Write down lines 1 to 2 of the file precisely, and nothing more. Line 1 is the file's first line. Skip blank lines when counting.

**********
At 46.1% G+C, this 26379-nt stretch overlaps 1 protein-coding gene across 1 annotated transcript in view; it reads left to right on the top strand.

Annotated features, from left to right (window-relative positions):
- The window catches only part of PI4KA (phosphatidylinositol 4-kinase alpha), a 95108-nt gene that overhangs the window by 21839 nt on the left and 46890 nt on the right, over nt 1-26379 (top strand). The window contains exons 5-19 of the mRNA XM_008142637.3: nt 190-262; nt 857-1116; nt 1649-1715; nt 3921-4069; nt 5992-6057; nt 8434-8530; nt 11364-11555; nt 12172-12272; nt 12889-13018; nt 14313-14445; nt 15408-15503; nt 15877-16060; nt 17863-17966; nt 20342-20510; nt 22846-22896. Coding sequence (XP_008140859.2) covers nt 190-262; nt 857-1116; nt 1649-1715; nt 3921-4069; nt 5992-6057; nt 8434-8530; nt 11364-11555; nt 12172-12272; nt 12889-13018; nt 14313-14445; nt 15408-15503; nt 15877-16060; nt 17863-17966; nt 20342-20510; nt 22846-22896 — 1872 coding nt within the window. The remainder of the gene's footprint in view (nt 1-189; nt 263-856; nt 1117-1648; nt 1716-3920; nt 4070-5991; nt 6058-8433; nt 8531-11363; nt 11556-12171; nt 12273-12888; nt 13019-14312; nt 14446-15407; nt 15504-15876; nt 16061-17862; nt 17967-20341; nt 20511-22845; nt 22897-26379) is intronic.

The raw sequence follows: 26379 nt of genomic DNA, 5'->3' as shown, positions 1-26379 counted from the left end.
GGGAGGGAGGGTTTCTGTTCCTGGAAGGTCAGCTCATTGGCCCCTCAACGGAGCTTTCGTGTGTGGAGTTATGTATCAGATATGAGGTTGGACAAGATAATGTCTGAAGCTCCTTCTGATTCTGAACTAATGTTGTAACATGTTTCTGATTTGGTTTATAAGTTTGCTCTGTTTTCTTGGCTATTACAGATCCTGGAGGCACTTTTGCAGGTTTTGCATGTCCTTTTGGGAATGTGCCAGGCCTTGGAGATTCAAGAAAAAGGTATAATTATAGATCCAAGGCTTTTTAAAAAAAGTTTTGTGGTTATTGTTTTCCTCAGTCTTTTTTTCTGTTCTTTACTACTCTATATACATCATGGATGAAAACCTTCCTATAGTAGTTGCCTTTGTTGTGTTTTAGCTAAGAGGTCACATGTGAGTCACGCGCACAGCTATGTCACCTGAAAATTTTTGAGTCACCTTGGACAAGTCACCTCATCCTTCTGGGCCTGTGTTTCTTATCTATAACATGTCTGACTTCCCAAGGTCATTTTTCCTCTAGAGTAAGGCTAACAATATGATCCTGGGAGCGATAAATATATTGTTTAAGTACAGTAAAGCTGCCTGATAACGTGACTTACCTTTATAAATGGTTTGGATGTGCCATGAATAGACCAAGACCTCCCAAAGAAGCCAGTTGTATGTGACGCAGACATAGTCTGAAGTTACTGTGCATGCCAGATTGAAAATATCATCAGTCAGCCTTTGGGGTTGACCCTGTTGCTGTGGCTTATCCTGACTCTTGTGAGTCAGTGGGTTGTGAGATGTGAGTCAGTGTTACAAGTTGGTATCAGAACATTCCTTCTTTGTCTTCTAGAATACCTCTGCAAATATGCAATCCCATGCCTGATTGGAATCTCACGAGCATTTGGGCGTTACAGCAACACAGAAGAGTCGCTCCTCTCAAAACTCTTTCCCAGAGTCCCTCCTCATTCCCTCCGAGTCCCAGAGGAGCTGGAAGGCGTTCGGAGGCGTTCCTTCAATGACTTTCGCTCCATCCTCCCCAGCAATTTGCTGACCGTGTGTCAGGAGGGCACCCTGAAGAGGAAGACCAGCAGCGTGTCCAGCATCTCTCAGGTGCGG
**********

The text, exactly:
At 46.1% G+C, this 26379-nt stretch overlaps 1 protein-coding gene across 1 annotated transcript in view; it reads left to right on the top strand.

Annotated features, from left to right (window-relative positions):